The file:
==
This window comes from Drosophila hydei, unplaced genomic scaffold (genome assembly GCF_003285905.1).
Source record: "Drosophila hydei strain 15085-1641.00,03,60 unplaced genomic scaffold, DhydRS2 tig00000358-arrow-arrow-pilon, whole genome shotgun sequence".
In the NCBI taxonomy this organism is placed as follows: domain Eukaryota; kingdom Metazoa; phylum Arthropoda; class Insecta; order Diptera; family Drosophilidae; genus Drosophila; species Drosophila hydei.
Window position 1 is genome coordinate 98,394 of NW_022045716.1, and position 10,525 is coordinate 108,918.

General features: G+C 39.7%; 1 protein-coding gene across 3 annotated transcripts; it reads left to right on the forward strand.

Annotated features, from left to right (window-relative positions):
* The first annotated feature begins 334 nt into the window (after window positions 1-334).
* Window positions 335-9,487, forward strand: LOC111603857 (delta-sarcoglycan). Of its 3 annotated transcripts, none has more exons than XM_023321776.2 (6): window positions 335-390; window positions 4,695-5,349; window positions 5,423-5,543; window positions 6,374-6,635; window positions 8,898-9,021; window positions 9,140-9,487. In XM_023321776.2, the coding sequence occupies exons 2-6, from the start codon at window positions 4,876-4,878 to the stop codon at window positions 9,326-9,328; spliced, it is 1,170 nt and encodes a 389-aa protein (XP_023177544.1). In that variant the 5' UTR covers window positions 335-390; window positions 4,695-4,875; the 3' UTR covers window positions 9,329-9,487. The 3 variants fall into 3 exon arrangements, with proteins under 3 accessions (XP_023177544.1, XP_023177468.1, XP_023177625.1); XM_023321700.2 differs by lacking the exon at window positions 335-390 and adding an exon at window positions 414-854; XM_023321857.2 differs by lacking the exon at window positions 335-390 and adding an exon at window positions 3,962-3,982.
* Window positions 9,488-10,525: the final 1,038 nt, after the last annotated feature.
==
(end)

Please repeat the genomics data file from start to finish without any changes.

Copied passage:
This window comes from Drosophila hydei, unplaced genomic scaffold (genome assembly GCF_003285905.1).
Source record: "Drosophila hydei strain 15085-1641.00,03,60 unplaced genomic scaffold, DhydRS2 tig00000358-arrow-arrow-pilon, whole genome shotgun sequence".
In the NCBI taxonomy this organism is placed as follows: domain Eukaryota; kingdom Metazoa; phylum Arthropoda; class Insecta; order Diptera; family Drosophilidae; genus Drosophila; species Drosophila hydei.
Window position 1 is genome coordinate 98,394 of NW_022045716.1, and position 10,525 is coordinate 108,918.

General features: G+C 39.7%; 1 protein-coding gene across 3 annotated transcripts; it reads left to right on the forward strand.

Annotated features, from left to right (window-relative positions):
* The first annotated feature begins 334 nt into the window (after window positions 1-334).
* Window positions 335-9,487, forward strand: LOC111603857 (delta-sarcoglycan). Of its 3 annotated transcripts, none has more exons than XM_023321776.2 (6): window positions 335-390; window positions 4,695-5,349; window positions 5,423-5,543; window positions 6,374-6,635; window positions 8,898-9,021; window positions 9,140-9,487. In XM_023321776.2, the coding sequence occupies exons 2-6, from the start codon at window positions 4,876-4,878 to the stop codon at window positions 9,326-9,328; spliced, it is 1,170 nt and encodes a 389-aa protein (XP_023177544.1). In that variant the 5' UTR covers window positions 335-390; window positions 4,695-4,875; the 3' UTR covers window positions 9,329-9,487. The 3 variants fall into 3 exon arrangements, with proteins under 3 accessions (XP_023177544.1, XP_023177468.1, XP_023177625.1); XM_023321700.2 differs by lacking the exon at window positions 335-390 and adding an exon at window positions 414-854; XM_023321857.2 differs by lacking the exon at window positions 335-390 and adding an exon at window positions 3,962-3,982.
* Window positions 9,488-10,525: the final 1,038 nt, after the last annotated feature.